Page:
Reading/Interest Level: Young Adult
Author: Tiffany D. Jackson
Publisher: Katherine Tegen Books
Mary Addison killed a baby when she was nine years old. Allegedly. Now fifteen, Mary is out of “baby jail,” but lives in a group home for teenage girls with criminal records. Though she is supposed to have many advocates in her life, none of the professionals assigned to her case seem to care at all. Consequently, Mary lives a cold and tortured life. When she discovers she is pregnant, she knows that she has to find a way to keep the baby to prove to herself and others that she is more than a baby killer. Mary experiences hope like she never has before and plans to find a way to get an education, create a family with her boyfriend and growing child, and finally live in the truth. Opening herself up to her past is painful, but what is even more excruciating is the reality that the people who are supposed to be taking care of her seem content to keep her locked away forever, regardless of whether or not it is right.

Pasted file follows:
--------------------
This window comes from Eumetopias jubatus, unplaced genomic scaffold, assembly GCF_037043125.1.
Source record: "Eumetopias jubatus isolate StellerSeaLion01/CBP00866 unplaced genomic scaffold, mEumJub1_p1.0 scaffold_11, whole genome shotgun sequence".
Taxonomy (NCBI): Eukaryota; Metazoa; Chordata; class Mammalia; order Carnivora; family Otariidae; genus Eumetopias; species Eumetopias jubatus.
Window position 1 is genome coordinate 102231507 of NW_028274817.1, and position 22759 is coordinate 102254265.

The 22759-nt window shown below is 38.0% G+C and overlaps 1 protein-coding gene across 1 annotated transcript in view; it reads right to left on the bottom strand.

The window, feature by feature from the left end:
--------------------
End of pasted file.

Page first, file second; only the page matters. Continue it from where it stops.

Allegedly would be best suited to mature audiences, as it discusses violence among teenagers and violence toward infants, and it uses severe language. Though the characters are varied and complex, the adults are portrayed as largely uncaring and selfish. Mary struggles to find positive role models, and a teen reading this book could relate to her experience of being overlooked by the people who are supposed to support her. Eventually, Mary does find support, but she learns that criminal justice professionals, parents, and other figures of authority are not universally trustworthy. Unfortunately, the book does not have a very resolved or hopeful ending, so a reader might be frustrated by spending time on what seems like an incomplete story. However, Allegedly is important because it manages to turn a convicted felon into a character that is relatable and deserving of sympathy. Instead of using the basic archetypes of “good” and “bad” characters, the author explores the complexities of human nature and forces the reader to question what really makes a person virtuous.
*Contains severe language, moderate violence, and moderate sexual content.